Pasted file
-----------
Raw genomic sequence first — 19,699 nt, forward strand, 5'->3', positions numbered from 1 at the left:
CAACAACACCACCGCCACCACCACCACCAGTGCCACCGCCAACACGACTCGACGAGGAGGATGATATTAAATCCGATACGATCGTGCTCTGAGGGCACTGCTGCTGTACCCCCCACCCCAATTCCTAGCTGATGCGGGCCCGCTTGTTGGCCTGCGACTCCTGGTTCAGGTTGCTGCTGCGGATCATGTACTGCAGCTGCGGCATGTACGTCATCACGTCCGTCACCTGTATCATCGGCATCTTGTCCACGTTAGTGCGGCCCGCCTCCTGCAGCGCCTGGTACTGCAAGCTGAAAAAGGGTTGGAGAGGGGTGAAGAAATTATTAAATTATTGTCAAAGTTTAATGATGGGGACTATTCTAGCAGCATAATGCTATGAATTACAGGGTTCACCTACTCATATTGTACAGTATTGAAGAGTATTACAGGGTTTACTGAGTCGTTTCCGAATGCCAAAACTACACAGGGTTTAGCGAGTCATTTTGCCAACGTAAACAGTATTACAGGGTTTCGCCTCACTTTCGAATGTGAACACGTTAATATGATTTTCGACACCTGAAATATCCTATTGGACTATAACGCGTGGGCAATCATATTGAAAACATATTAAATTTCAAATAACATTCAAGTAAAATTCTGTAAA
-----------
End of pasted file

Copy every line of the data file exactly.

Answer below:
Raw genomic sequence first — 19,699 nt, forward strand, 5'->3', positions numbered from 1 at the left:
CAACAACACCACCGCCACCACCACCACCAGTGCCACCGCCAACACGACTCGACGAGGAGGATGATATTAAATCCGATACGATCGTGCTCTGAGGGCACTGCTGCTGTACCCCCCACCCCAATTCCTAGCTGATGCGGGCCCGCTTGTTGGCCTGCGACTCCTGGTTCAGGTTGCTGCTGCGGATCATGTACTGCAGCTGCGGCATGTACGTCATCACGTCCGTCACCTGTATCATCGGCATCTTGTCCACGTTAGTGCGGCCCGCCTCCTGCAGCGCCTGGTACTGCAAGCTGAAAAAGGGTTGGAGAGGGGTGAAGAAATTATTAAATTATTGTCAAAGTTTAATGATGGGGACTATTCTAGCAGCATAATGCTATGAATTACAGGGTTCACCTACTCATATTGTACAGTATTGAAGAGTATTACAGGGTTTACTGAGTCGTTTCCGAATGCCAAAACTACACAGGGTTTAGCGAGTCATTTTGCCAACGTAAACAGTATTACAGGGTTTCGCCTCACTTTCGAATGTGAACACGTTAATATGATTTTCGACACCTGAAATATCCTATTGGACTATAACGCGTGGGCAATCATATTGAAAACATATTAAATTTCAAATAACATTCAAGTAAAATTCTGTAAA